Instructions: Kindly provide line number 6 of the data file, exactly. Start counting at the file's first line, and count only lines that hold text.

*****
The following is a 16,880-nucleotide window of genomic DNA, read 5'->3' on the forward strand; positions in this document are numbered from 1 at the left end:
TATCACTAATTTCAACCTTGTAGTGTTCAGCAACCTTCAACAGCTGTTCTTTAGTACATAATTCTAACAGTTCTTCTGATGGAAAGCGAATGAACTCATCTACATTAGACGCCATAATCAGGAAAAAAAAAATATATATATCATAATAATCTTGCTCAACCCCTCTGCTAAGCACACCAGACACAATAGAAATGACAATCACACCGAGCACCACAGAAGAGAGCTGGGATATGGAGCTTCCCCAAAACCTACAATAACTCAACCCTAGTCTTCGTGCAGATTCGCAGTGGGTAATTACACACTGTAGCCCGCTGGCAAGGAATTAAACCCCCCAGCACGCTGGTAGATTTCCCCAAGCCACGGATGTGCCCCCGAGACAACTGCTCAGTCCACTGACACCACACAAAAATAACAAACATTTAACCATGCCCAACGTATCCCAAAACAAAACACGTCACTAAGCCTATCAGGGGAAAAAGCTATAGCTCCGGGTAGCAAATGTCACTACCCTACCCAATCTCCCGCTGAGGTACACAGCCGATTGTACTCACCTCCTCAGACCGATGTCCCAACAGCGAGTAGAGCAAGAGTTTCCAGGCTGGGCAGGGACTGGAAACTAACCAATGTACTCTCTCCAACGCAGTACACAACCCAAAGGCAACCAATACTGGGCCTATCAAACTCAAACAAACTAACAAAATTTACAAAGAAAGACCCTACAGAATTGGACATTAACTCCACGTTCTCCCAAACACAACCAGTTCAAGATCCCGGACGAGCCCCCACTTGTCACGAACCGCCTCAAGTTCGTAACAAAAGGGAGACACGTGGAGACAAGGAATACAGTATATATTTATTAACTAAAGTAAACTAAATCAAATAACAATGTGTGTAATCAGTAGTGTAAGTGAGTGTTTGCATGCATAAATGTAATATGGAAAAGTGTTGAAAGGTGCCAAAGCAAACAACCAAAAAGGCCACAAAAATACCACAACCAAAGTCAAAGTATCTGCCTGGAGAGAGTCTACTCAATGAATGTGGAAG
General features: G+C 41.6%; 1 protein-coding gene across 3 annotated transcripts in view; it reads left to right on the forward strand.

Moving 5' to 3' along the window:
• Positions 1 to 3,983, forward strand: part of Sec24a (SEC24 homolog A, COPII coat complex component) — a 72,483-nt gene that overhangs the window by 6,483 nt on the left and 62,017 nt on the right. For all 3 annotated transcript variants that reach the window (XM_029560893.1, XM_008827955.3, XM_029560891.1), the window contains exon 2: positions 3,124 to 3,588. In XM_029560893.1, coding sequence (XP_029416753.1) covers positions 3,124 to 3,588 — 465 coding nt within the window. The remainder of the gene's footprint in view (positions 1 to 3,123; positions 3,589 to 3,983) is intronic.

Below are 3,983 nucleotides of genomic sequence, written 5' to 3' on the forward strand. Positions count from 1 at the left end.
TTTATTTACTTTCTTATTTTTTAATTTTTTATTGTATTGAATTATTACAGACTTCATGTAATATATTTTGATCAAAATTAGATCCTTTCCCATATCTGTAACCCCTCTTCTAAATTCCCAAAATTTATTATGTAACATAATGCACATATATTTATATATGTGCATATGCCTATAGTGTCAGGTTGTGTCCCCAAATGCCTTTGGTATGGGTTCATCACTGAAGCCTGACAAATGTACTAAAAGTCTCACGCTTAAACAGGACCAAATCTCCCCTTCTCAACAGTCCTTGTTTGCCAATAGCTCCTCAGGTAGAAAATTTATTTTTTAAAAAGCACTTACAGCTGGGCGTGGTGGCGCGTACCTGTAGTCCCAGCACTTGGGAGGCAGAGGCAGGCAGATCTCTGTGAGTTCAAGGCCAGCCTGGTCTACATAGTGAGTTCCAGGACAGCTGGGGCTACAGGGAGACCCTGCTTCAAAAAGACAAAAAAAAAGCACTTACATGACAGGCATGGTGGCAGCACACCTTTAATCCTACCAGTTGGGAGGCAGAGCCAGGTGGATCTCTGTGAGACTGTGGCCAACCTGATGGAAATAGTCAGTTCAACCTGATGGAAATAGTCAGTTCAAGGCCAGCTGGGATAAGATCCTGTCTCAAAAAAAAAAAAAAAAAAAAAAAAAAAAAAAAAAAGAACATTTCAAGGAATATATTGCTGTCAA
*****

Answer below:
Below are 3,983 nucleotides of genomic sequence, written 5' to 3' on the forward strand. Positions count from 1 at the left end.